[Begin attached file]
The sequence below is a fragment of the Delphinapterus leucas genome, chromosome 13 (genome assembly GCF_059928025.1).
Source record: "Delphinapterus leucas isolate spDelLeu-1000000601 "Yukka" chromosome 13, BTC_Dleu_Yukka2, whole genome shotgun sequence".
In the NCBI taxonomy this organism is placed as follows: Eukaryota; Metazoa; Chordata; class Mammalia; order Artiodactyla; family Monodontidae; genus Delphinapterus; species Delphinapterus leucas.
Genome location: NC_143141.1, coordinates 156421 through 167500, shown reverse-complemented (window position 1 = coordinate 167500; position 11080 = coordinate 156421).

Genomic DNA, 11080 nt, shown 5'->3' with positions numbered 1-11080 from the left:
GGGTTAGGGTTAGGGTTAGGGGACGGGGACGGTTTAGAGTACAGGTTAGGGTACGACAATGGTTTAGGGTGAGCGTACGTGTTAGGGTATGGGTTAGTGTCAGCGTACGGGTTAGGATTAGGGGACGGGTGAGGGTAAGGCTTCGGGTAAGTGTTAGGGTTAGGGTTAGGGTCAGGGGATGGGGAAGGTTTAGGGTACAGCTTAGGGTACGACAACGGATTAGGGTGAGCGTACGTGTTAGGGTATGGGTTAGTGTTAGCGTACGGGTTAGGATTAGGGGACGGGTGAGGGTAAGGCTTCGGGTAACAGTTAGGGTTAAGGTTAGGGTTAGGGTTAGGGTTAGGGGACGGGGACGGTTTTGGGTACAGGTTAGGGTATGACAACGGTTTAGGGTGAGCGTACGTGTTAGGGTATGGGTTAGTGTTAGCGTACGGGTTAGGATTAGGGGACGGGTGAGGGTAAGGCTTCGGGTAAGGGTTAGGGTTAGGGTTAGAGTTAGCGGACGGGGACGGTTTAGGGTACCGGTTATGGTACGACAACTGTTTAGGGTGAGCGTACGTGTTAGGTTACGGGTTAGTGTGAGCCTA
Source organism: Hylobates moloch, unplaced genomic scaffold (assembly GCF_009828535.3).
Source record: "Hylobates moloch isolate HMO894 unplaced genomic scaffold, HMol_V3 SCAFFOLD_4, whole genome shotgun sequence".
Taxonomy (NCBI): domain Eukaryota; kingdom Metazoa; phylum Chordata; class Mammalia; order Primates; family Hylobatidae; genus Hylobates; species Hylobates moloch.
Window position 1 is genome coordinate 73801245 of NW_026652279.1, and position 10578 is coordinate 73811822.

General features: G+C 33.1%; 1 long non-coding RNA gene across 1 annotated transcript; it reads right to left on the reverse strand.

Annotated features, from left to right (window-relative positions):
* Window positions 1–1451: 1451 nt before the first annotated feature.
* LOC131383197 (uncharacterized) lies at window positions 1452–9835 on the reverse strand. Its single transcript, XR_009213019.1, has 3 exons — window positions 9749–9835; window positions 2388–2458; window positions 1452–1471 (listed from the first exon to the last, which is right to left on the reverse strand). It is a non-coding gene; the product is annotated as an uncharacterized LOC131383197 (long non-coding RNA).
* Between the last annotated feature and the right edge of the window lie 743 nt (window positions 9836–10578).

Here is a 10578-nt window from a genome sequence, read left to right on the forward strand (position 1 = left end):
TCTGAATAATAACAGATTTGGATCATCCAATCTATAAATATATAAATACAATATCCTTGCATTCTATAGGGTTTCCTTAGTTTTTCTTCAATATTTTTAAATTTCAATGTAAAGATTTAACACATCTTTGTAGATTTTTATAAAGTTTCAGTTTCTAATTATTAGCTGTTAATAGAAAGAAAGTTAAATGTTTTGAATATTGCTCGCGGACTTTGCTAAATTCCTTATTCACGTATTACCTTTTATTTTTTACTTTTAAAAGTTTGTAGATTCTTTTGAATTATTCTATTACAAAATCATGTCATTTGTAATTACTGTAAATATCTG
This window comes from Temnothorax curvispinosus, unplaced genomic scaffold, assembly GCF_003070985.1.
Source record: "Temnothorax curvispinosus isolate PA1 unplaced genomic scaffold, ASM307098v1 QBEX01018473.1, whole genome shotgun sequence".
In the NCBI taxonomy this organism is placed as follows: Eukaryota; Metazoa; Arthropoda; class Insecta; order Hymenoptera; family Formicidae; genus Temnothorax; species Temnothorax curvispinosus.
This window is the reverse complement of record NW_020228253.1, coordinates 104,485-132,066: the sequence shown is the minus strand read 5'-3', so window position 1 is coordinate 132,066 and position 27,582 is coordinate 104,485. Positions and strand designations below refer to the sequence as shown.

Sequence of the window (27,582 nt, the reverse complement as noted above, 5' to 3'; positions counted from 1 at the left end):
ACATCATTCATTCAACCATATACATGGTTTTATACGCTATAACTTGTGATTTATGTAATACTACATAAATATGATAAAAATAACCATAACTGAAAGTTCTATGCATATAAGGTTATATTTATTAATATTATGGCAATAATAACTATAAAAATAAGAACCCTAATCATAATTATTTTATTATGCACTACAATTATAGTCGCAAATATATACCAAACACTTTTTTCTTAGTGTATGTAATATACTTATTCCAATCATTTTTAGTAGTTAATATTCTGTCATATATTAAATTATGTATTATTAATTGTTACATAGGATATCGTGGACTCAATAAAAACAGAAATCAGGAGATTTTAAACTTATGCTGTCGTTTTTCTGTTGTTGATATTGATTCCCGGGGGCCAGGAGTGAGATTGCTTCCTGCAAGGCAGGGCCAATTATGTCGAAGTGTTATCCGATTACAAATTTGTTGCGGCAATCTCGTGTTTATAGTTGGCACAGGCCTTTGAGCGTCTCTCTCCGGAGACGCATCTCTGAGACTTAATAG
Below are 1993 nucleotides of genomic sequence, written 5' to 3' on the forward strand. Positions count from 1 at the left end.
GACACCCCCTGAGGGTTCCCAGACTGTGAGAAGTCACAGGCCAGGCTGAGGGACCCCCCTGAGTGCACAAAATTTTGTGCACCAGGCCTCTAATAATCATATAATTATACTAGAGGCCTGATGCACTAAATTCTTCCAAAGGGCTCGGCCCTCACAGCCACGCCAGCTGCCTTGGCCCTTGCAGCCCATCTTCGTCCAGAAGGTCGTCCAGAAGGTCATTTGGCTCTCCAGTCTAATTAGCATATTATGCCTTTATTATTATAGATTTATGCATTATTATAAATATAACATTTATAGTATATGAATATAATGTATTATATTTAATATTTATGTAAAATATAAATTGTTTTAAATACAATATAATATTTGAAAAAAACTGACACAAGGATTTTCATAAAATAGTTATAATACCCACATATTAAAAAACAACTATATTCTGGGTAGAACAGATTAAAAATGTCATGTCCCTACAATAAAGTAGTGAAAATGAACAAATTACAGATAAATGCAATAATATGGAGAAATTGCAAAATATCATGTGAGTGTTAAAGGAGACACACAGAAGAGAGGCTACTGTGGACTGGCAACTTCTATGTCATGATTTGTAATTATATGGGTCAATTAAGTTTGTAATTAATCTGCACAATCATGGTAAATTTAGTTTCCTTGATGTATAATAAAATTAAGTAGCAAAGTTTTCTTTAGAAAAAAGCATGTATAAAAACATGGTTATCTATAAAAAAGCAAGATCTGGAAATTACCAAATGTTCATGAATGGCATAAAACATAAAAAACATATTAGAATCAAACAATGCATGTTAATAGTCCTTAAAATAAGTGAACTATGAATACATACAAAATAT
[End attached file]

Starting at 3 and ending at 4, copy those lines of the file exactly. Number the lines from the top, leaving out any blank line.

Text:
In the NCBI taxonomy this organism is placed as follows: Eukaryota; Metazoa; Chordata; class Mammalia; order Artiodactyla; family Monodontidae; genus Delphinapterus; species Delphinapterus leucas.
Genome location: NC_143141.1, coordinates 156421 through 167500, shown reverse-complemented (window position 1 = coordinate 167500; position 11080 = coordinate 156421).